There’s little doubt that slivered potatoes were being fried and eaten in other parts of the world before 1680, but those fries weren’t quite French fries.

The story of the first French fry starts in a Belgian town called Namur, which was part of Francophone Belgium. This means that instead of Dutch, they spoke French. 

Namur was situated on the River Meuse, and it was from these waters where the villagers would often catch tiny fish and fry them. These fried fish were a large part of their diet, and something that the villagers were accustomed to. 

So when, during one particularly cold winter in 1680, the River Meuse froze over, the villagers were left without their favorite fried fish to enjoy. Instead, they looked for an alternative, and landed on potatoes.

Cut thin and fried, the potatoes were an adequate replacement for the fish, and just like that, the French fry was born. 

At the time, they weren’t called French fries just yet. The legend of the Belgian French fry suggests that they gained their famous name when American soldiers entered the area during World War I. Even though they were in Belgium, the locals still spoke French, so the soldiers mistakenly named the frites French fries, and the name just stuck. 

The French Argument for the French Fry

Despite Belgium’s claim, some food historians are still insistent that French fries are indeed French. One such person is culinary historian Pierre Leclercq, who argues that the Belgian origin story is simply not plausible. 

Leclercq argues that fat was too expensive for most people back then, and this alone makes the Belgian theory impossible. Instead, he is sure the French fries originated in France.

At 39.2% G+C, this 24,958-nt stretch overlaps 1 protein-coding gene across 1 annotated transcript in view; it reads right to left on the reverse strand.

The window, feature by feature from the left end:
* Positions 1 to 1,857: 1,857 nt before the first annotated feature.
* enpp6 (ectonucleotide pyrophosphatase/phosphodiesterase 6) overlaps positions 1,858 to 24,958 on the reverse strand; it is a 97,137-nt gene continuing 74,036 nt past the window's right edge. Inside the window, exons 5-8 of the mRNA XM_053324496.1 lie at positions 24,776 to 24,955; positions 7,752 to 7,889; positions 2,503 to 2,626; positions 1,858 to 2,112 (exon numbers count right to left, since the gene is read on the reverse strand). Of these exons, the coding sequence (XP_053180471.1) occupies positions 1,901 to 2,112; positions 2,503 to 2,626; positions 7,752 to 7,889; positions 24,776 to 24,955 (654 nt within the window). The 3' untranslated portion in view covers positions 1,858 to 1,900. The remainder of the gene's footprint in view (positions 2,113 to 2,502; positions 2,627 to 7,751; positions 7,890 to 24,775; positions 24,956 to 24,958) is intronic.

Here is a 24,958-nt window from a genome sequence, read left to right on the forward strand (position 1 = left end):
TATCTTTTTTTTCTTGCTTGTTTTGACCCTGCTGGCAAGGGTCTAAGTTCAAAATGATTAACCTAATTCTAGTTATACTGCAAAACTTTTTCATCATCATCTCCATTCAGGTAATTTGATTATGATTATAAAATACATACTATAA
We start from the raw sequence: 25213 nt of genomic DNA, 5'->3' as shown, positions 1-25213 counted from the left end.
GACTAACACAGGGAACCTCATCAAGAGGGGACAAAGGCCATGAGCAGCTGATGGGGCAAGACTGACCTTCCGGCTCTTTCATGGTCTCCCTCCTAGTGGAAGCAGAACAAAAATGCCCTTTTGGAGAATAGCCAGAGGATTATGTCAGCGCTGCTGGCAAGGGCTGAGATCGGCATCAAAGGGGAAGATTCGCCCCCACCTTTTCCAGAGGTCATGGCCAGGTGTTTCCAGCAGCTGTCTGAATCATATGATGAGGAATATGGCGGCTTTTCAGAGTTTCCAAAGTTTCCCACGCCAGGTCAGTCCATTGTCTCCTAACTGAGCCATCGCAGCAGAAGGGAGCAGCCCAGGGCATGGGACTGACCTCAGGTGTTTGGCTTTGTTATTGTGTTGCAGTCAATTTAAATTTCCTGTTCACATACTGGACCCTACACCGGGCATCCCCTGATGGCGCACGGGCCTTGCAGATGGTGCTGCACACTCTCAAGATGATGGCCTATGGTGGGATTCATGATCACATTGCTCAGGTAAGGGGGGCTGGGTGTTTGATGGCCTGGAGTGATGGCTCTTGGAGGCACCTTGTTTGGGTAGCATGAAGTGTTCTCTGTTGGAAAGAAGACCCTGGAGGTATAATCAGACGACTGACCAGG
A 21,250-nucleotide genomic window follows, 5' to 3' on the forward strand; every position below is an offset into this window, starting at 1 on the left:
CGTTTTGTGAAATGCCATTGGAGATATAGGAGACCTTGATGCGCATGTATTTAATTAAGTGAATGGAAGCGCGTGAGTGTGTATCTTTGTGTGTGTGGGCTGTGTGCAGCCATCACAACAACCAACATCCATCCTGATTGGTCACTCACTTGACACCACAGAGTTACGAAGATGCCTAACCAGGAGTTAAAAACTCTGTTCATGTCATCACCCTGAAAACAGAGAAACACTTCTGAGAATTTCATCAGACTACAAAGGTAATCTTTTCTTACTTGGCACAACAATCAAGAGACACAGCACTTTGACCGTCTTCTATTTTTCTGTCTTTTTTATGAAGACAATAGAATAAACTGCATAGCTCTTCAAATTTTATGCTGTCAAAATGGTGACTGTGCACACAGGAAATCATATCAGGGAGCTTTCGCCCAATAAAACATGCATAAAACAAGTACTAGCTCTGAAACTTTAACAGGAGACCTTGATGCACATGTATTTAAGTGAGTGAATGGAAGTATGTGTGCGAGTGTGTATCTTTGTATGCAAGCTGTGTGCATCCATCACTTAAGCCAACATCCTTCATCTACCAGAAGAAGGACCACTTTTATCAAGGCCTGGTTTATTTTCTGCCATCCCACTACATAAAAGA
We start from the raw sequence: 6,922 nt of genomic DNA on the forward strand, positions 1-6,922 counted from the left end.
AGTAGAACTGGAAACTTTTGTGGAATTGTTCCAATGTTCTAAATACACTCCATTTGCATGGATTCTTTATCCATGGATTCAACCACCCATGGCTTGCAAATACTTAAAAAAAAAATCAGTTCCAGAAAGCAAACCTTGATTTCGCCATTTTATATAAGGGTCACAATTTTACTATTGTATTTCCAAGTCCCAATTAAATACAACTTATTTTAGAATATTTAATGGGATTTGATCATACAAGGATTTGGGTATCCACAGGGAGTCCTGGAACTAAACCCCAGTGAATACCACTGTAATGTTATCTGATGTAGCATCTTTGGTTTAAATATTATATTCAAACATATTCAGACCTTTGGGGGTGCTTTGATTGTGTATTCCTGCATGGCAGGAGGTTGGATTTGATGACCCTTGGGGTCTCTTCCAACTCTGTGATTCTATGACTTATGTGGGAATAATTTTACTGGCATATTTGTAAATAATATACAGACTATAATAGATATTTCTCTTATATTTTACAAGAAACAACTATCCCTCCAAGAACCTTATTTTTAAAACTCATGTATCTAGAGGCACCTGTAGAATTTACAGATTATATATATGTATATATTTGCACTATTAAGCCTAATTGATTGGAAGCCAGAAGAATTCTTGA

Despite his insistence about the French origin, Leclercq doesn’t think that there is some noble origin to the humble French fry. Instead, he thinks the fry was probably an invention of street vendors near the oldest bridge in Paris, Pont Neuf. 

If French fries really were invented by a street vendor in the 18th century, there’s likely no way to ever track down the exact inventor. The identity of the first French fry chef might forever remain a mystery.

French Fries in America and Beyond

Another interesting fact about these salty little potato strips is that the first mention of them on American soil was actually a presidential shout out! 

An early manuscript written by President Thomas Jerfferson recounts his experience eating a dish called ‘Pommes de terre frites en petites tranches’, which translates to ‘potatoes deep-fried raw, in small slices’. Sounds an awful lot like a French fry, doesn’t it?

No matter where the French fry comes from, the world has a seemingly never-ending affection for the salty snack. If there was ever any doubt of this, just remember this statistic: American’s alone consume more than 4.5 million pounds of French fries every year!

So while the history of the French fry might still be unknown, its popularity isn’t mysterious at all. 


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“In Belgium, frites aren’t small potatoes”